Not many things survive 2500 years. Usually you have to head to the British Museum to experience anything that old, but until 14th March 2015 you can see Antigone at the Theatre Royal Stratford East. Industrious tragedian Sophocles (years on earth – 90, plays written – 120) wrote his best-seller back in 441BC, when Alexander the Great wasn’t even in short trousers. It’s a date so far away as to make W. Shakespeare look like some Johnny-come-lately whose plays have yet to survive the test of time. In our 21st century of built-in obsolescence and quickly changing fashions it is remarkable that this play from Ancient Greece is still deemed relevant enough to be performed.
But this production by BAFTA award-winning playwright Roy Williams is a very free adaptation. Directed by Marcus Romer, Williams’ script keeps elements of the ancient plot but drops others, whilst completely new scenes and vulgarities are added. Conversations that Sophocles didn’t write are depicted, with most lines spoken in an urban inflected English heavy in slang. Oddly for a famous tragedy, deaths and their causes are changed and people who should die remain standing. It’s a little like it must have been watching Nahum Tate’s happy ending version of King Lear which for years supplanted Shakespeare’s original on the British stage.
Antigone’s action is set today in a world of half-completed reinforced concrete pillars and threatening metal gates. Hat tip to the lighting designer Alexandra Stafford, but it is the set design by Joanna Scotcher that is one of the high points of the production, evoking the noirish underground world of Harry Lime’s Vienna. Here we meet Creo, originally King of Thebes, played as a wannabe ruthless gangster by Mark Monero. He splutters, shouts and ridicules and gives a strong sense of an over-promoted man desperately playing a part he feels is slipping away from him.
On stage a wheely-bin has had two sides chopped off and been upholstered to contain a smart sofa. Creo sits on this absurd pimped up dumpster as though it is a throne. It’s a telling symbol of Creo’s rotten life. His tiny world of power and luxury is – if he looked more closely – in fact part of something repellent.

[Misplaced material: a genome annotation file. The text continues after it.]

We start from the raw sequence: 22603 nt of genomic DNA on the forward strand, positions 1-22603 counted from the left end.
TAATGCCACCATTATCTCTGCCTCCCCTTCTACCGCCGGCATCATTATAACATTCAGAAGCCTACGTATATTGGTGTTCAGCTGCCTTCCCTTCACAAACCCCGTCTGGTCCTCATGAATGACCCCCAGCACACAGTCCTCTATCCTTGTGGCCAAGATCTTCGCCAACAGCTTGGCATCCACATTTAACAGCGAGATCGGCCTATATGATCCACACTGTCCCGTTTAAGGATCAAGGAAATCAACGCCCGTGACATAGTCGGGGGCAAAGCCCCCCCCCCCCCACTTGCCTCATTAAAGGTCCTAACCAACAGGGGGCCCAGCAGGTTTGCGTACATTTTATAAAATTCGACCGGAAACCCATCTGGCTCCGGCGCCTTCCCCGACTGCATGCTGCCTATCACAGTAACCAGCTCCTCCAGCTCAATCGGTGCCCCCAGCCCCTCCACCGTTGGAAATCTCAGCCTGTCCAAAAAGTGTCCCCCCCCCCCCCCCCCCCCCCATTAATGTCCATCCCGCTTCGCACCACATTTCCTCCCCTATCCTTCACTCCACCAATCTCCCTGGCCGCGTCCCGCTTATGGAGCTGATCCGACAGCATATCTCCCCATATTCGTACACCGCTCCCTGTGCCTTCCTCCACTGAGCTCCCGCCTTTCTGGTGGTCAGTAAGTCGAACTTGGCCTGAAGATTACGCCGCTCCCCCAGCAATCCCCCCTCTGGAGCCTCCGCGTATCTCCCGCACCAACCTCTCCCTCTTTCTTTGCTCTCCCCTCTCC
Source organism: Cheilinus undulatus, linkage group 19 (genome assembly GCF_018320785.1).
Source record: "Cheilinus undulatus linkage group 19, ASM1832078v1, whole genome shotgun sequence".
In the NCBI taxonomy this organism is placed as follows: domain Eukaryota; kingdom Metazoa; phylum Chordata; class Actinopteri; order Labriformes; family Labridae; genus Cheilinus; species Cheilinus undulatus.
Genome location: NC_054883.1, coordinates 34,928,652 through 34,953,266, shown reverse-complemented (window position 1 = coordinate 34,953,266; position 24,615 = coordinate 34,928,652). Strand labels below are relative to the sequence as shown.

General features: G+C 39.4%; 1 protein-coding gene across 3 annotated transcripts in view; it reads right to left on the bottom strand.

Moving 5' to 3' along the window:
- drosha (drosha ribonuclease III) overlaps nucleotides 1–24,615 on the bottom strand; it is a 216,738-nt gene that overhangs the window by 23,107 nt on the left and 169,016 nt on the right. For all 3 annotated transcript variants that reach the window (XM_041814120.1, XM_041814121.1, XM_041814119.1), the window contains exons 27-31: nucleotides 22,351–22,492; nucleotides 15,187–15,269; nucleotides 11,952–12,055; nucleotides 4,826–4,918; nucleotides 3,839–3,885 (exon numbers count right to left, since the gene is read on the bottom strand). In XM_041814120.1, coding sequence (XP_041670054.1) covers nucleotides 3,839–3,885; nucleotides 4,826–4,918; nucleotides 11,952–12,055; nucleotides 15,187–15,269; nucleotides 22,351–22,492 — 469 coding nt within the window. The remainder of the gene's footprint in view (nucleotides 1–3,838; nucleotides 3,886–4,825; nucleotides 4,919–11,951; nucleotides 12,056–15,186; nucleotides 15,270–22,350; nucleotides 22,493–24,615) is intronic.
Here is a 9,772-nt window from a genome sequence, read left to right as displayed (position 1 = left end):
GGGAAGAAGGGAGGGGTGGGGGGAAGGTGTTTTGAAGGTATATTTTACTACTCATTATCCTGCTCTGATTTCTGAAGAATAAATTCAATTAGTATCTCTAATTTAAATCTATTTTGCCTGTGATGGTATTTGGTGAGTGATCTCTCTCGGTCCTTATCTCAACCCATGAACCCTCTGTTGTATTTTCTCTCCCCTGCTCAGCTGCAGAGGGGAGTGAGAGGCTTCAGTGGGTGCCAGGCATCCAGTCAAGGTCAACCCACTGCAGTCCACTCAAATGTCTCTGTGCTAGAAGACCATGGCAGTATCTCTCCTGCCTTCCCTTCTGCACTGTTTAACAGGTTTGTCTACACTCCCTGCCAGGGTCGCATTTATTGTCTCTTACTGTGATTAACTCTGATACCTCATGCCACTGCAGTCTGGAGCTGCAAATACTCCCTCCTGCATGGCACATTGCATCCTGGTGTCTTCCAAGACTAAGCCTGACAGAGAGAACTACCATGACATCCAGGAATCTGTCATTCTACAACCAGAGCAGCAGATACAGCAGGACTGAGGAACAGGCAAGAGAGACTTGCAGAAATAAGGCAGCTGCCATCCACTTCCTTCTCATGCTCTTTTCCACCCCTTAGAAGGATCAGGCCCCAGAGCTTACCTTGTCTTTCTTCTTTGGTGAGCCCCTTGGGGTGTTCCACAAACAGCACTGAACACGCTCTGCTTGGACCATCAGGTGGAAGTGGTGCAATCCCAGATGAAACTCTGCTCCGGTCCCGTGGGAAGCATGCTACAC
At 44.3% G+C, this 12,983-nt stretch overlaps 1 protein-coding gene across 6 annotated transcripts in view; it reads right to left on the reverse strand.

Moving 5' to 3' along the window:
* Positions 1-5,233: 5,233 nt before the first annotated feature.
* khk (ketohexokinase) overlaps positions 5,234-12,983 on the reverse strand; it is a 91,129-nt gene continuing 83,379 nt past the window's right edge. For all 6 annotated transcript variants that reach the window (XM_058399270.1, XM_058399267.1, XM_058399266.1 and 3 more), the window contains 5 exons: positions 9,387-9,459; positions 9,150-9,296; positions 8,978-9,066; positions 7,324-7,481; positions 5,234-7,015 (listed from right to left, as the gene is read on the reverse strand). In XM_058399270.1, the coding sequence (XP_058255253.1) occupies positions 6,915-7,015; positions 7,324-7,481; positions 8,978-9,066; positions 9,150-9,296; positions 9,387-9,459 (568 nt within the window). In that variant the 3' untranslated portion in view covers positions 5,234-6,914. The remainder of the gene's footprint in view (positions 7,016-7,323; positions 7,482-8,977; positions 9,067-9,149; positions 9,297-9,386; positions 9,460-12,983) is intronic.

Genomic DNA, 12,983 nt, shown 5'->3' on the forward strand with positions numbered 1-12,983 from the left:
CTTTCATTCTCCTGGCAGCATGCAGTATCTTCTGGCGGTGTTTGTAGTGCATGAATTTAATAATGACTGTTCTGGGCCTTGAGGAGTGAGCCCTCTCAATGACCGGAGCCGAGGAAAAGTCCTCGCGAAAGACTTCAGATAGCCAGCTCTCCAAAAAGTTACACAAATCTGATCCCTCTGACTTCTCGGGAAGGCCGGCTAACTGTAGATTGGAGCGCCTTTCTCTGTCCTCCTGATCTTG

We start at the same point as Sophocles’ original. In recent battles Antigone’s brothers Orrin and Eto have both died, fighting on opposite sides against each other. Loud and stubborn Creo has decreed that whilst Eto will be laid to rest with honours, Orrin will be left unburied, to be destroyed by dogs. Antigone (here known as Tig) ignores this decree and tries to bury her brother. Creo isn’t impressed with her filial love and her insouciant power struggle, well pitched by Savannah Gordon-Liburd, seals her fate, allowing the audience to contemplate what is the right way to behave when faced with a tyrant.
Video projections are used throughout, with characters and images appearing high on various parts of the set. References to the power of Greek gods have mainly been dropped from the text, but these projections – many live closeups of an actor already on stage – suggest something more contemporary. Many humans like Creo and Tig have elevated themselves to positions of gods, sitting in judgement over their own behaviour. How strange it isn’t when they judge that they’ve done the right thing. Creo does not realise his errors and notice his misplaced confidence. He does not suffer the complete familial destruction experienced by the ancient character on which he is based. We leave him as we found him, a stubborn self-made fighter who has learnt no lessons.
Undiluted Greek tragedy is not a natural MTV/BBC3 crowd pleaser which is the demographic this version of Antigone aims for – producers Pilot Theatre saying they deliver work ‘for, by and with young people’. Judging by the faces at the Royal Theatre Tig appears to be successfully capturing the yoof but this version is only inspired by Sophocles and is not for purists. Unlike the original I doubt it will still be performed in 4500AD.